Next, on the clean type-written draft, I made more changes and corrections with my pencil. I would make more changes until the draft became messy, at which point I typed another transcription. I might go through several cycles of typing and hand-writing on the typed transcript. During these cycles I would often cut up the manuscript into paragraph pieces, rearrange the paragraphs, and then tape the thing together.

When the paper involved research, as it often did, I had index cards on which I wrote quotations from various sources. I would scotch tape the index cards into the right place during the cycle. Photocopy machines were just coming in, and Duke had a copy center, so I began to take books over to the center, especially library books, to get copies made of certain pages. I would take the scissors to those pages and scotch-tape slices to the current draft.

When I was working on a big paper at Duke, I used a type-writing service. There were secretaries in the administration offices who would take one's draft home and type it up for a fee. So as I was cycling through the process of producing the paper, I might get to the point where I would take my last type-written draft, one on which I had made relatively few and legible changes by hand, to one of these secretaries for a close-to final draft, get it back, decide whether it was good enough (it was never good enough on an absolute basis, but it was often good enough in terms of the time had left before I had to turn it in), and then either use it or cycle back one more time to the secretary for the final. One advantage to the secretary was that I could get away from the paper for awhile, and then get back with my mind refreshed to a nice, clean, professionally produced manuscript.

Dragon for the Mac

I've had success with with Dragon Naturally Speaking via my desktop at the office, which is a PC. There is a Mac version of this product, Dragon Dictate.

Wednesday, December 07, 2011

Sunday, December 04, 2011

Tebow and Denver beat the Vikings

What Tim Tebow is doing for the Denver Broncos must be considered the top story in the NFL this year. After enduring incessant criticism and hatred from the media and so-called NFL experts, Tebow has now led the Broncos to first place in the AFC West.

-Patrick Michael at Yahoo Sports.

Bronco's defense not available for victory attribution this week. So what (that is, who) is the common denominator here?

More from Patrick Michael at the Yahoo link:

In fairness to the Broncos defense, they also forced two huge interceptions. And RB Willis McGahee rushed for 111 yards. However, Tebow was impressive as a… (Dare I say it?) passer! Gasp! On the day, Tebow was 10-15 for 202 yards and two TDs. More telling is fact that Tebow only rushed for 13 yards on four carries.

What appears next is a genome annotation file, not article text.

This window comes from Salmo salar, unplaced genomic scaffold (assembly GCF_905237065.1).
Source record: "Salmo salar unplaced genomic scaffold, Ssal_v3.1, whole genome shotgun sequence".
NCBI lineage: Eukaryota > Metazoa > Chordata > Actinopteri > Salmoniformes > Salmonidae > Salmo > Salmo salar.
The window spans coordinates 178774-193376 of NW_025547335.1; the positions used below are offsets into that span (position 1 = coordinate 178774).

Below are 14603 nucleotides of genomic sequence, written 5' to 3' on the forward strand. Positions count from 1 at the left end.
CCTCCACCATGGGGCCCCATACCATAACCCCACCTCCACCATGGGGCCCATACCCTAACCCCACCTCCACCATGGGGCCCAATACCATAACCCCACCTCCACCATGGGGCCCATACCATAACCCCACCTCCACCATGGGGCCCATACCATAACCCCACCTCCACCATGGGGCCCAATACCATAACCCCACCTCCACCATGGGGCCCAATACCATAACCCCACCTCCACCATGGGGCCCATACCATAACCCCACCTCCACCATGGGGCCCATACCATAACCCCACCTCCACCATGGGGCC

This leads to a startling potential conclusion. Could it be that Tebow is actually improving as a passer? Is it possible that NFL defenses will have to start game planning for Tebow the passer and runner? Could it be that John Elway better start scouting WRs instead of QBs? The critics may lose their minds.

Friday, December 02, 2011

"Covertly Conscious"

Three hospitalized, brain-damaged men who were unresponsive and apparently unconscious of their surroundings caught observers by surprise when they repeatedly responded to commands by researchers. Although the men, diagnosed as vegetative, couldn't physically move or speak, a headset of electrodes measured their brain activity after neurologists asked them to imagine wiggling their toes or clenching a fist. One of the patients responded over 100 times, the researchers reported in The Lancet, a British medical journal. Roughly 20,000 Americans are living in a persistent vegetative state—a condition of being awake but presumably unaware. That condition led to a national outcry over the late Terri Schiavo, whose feeding tube was removed in 2005. The results of the new study suggest one-fifth of these patients might actually retain consciousness. A brain scanning system could enable them to communicate with their families.

-from World magazine's December 3, 2011 issue, p. 10

The abstract from The Lancet article is here.

Thursday, December 01, 2011

"The Issue is One of Solvency, Not Liquidity"

Mr. King said provisions of liquidity — such as the concerted central bank action taken by the BOE [Bank of England], U.S. Federal Reserve and other major peers Wednesday — won't solve the euro zone's problems in the long term because the issue is one of solvency, not liquidity.

-from today's WSJ. Mr. King is Governor of the Bank of England.

The market brought down the Soviet Empire. The euro zone is a bump in the road next to that. The US is a bit more than a bump, but it has no special exemption either. The British, according to the article, are getting ready for the zone's fall. I trust we are as well, even as we, along with the BOE "and other peers," are throwing more money at the crisis. I suppose those actions are window dressing, so that when the zone finally goes down, we can say that we tried.